There are various production models manufacturers can stick to, depending on the industry and company size. The most popular ones are make-to-order and make-to-stock approaches, which may have a lot in common at first sight. However, there’s a crucial difference between them when it comes to production planning and management.
In make-to-order workflow, goods are produced at individual orders and can be highly customized, while in the make-to-stock approach, the number of produced goods depends on a demand prognosis. These two workflows influence many aspects of a manufacturer’s business, including supply chains, production planning, technological processes, etc.
Production can be classified in many ways. For instance, the classification can be made in dependence of technologies or production time cycles. Make-to-order and make-to-stock represent the classification in terms of the business model of production companies, because some businesses combine both types mentioned above, but still companies using make-to-order model show better financial results in different international markets.
This article compares make-to-order and make-to-stock models and discusses how automation solutions can help production companies improve overall efficiency.
Order processing and management
Both make-to-order and make-to-stock models have peculiarities connected to order processing and management. For make-to-stock production, companies can pre-define product parameters and characteristics: i.e., different items like furniture can have predefined "color." 1C:Drive helps such manufacturers optimize this process using the product characteristics generator based on predefined characteristics and their types. Also, make-to-order manufacturers use built-in order progress reports and demand planning tool to plan materials procurement, usage, and the completion time.Production planning
Make-to-stock manufacturers focus on production before the actual orders are received. In this case, the output level planning mainly relies on forecasting demand as accurately as possible. Historical records and real-time data can help determine the optimal amount of items and reduce waste due to overproduction.
Make-to-order businesses only start manufacturing products after they receive a customer order. Production planning can be more complicated than mass production because order can be either standard or unique, requiring specific equipment, materials, and employee resources. Besides, it is crucial for manufacturers to accurately assess the cost of each product before they get down to production so that deviations from the initial quote are minimal. Very often, the planning actually starts during the negotiations with the customers.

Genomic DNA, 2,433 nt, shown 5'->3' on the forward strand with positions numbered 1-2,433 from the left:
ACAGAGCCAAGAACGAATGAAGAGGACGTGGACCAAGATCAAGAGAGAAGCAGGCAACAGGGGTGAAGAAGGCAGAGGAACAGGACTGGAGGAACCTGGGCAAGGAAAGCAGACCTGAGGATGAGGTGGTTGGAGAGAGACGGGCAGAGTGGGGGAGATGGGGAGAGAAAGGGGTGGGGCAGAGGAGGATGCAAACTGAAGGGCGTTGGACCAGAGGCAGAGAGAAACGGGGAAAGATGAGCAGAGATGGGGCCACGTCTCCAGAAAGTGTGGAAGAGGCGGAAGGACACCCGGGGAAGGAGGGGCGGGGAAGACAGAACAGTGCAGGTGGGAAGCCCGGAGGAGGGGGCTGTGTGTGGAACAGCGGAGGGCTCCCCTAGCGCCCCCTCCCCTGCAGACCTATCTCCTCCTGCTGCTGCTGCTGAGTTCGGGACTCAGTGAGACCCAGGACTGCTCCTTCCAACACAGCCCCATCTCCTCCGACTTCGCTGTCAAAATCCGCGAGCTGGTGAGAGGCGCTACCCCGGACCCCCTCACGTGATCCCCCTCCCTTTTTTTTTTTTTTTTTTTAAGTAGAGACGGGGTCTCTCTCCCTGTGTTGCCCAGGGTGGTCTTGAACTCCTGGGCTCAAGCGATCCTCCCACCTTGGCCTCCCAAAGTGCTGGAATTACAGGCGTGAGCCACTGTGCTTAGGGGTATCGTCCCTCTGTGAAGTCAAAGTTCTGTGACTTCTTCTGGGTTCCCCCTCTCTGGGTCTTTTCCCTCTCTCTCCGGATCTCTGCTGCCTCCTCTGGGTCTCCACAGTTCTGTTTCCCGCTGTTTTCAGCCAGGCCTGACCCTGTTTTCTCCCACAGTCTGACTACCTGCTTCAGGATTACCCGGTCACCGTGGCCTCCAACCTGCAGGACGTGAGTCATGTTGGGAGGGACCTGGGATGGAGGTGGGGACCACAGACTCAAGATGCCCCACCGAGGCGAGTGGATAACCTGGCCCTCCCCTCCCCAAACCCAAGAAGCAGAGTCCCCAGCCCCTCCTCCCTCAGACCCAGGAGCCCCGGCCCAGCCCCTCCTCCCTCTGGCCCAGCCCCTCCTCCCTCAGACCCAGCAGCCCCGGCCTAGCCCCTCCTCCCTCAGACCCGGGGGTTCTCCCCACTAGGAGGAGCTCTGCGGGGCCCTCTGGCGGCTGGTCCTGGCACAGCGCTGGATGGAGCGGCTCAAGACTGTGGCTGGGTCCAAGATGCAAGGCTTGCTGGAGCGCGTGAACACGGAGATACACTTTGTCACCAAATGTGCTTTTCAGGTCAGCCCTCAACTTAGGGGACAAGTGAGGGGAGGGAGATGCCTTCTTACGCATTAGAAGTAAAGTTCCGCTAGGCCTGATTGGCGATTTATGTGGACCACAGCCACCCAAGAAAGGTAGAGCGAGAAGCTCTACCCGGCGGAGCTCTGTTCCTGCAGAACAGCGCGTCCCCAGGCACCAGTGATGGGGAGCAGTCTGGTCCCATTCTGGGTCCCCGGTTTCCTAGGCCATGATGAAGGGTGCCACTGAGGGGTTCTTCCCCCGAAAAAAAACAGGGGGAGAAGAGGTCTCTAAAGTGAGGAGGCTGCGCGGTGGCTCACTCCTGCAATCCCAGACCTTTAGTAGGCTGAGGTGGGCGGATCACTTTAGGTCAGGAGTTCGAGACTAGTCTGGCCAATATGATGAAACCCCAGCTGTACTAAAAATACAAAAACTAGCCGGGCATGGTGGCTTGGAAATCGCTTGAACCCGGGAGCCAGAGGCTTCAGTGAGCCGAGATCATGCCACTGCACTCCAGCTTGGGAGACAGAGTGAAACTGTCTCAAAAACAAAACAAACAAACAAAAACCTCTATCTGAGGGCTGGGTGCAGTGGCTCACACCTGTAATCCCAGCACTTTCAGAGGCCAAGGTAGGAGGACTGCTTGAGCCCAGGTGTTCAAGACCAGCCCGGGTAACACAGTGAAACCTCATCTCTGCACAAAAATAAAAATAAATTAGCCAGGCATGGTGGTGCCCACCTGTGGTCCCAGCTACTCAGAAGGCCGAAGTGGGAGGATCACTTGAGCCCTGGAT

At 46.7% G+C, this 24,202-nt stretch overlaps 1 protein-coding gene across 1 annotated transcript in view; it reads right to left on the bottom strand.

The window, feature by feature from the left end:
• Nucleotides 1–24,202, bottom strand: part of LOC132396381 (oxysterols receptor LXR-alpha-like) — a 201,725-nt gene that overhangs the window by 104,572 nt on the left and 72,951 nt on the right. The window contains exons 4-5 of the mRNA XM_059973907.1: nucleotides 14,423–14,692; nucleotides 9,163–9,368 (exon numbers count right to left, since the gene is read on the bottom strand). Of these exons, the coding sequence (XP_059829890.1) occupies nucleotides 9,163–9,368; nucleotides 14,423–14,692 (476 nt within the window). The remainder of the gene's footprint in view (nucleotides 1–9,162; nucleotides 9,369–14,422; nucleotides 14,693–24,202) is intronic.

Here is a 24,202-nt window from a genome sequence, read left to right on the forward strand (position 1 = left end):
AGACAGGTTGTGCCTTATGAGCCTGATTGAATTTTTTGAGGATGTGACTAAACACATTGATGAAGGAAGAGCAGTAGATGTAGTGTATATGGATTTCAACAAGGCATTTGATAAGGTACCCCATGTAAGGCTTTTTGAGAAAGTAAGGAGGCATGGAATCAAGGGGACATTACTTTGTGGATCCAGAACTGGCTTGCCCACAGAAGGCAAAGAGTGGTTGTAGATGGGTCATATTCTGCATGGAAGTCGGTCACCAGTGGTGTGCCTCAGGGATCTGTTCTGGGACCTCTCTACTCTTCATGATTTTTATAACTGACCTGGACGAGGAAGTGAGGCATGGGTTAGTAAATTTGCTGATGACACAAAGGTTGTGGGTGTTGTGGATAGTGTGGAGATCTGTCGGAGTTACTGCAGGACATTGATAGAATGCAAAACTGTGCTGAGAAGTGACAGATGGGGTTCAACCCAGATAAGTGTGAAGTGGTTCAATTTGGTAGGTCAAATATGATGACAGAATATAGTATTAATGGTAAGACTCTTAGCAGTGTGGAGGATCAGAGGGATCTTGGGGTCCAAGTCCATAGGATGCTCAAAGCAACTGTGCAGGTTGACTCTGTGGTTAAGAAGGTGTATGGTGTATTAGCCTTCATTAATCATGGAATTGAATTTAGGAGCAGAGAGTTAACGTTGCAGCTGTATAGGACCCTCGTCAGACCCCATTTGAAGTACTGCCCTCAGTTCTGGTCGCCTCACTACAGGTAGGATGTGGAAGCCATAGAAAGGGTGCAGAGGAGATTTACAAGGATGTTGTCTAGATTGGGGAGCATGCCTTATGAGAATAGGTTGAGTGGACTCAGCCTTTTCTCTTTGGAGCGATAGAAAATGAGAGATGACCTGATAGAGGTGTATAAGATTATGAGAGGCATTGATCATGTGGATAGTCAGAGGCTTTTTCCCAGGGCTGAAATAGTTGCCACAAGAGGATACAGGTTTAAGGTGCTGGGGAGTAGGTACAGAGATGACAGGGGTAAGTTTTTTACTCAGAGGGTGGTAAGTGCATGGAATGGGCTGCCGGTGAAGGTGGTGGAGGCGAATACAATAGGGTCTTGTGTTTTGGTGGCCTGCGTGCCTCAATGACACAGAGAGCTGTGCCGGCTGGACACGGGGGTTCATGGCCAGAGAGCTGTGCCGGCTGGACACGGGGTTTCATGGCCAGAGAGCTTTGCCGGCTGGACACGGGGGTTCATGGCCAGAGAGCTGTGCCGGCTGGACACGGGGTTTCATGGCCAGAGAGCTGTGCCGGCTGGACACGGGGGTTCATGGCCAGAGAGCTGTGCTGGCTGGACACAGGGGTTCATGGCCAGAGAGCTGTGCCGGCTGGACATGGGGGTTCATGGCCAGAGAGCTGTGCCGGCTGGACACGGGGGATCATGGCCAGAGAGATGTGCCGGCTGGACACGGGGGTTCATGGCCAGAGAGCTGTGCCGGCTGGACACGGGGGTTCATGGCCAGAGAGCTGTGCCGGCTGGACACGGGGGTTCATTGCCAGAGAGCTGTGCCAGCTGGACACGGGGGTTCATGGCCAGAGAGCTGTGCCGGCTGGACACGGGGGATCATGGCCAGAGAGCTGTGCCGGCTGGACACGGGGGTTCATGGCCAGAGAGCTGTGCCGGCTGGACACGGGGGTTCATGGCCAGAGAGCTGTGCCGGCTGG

Automating these processes can be really helpful. For example, with 1C:Drive ERP solution, make-to-order manufacturers enjoy full control of the production planning. They can fulfill more orders simultaneously by keeping track of production resources, prioritizing, scheduling, and monitoring the status of production orders.Warehouse stocks
As already mentioned above, a make-to-stock strategy focuses on matching the warehouse stocks with anticipated consumer demand. The crucial thing is to forecast future demand and ensure that the inventory in stock is sufficient. If the demand is lower than expected, this leads to overstocking and wasted money, while high demand might result in failing to fulfill it.
In a make-to-order workflow, the completed items are not stored in the warehouse but manufactured especially for a particular purchase order and shipped to the customer straight away. However, there’s a problem of sufficient materials stocks and human resources, which also requires demand analysis. The manufacturing process can also be affected by changes in delivery terms.
1C:Drive solution allows you to optimize warehouse usage by tracking and controlling the availability of production resources. You can buy materials based on customer demand analysis, which helps keep your warehouse lean.Operational analysis
Make-to-stock businesses are susceptible to any mistakes in calculations for demand, inventory, and production capacity. Make-to-stock production implies many subprocesses that need to be optimized for seamless product flow. This is why operational analysis is crucial to ensure everything runs smoothly.
Make-to-order production companies are often challenged with different things, like finding production growth points, cutting costs, and optimizing resources. In this case, operational data analysis and comprehensive reports can help get insights on how to deal with these issues and unlock growth potential.
This is precisely where ERP can be indispensable. With 1C:Drive, make-to-order businesses can optimize resources, monitor material stocks, and determine bottlenecks. For example, with data on hand, managers and business owners can get insights on whether it is necessary to add new equipment or how the existing one can provide a higher ROI.
Companies that use 1C:Drive can assess costs using multiple parameters. The list includes:
Production costs. The factual costs for the item creation.
Payroll. Usually, it is not included in the costs of goods sold. However, payroll could be accounted for among other indirect costs.
Indirect costs. Calculated based on normative values.
In the make-to-stock model, the product can be shipped out to customers as soon as they have placed their order, which is quite convenient since it reduces the customers’ waiting time. Order management is mainly concerned about accurate picking and fast delivery multiplied by a huge number of orders.
Make-to-order workflow requires effective order tracking and real-time control. Often manufacturers have to prioritize customers’ orders since their production capacity is limited. Managing delivery dates and reacting to sudden changes is also essential.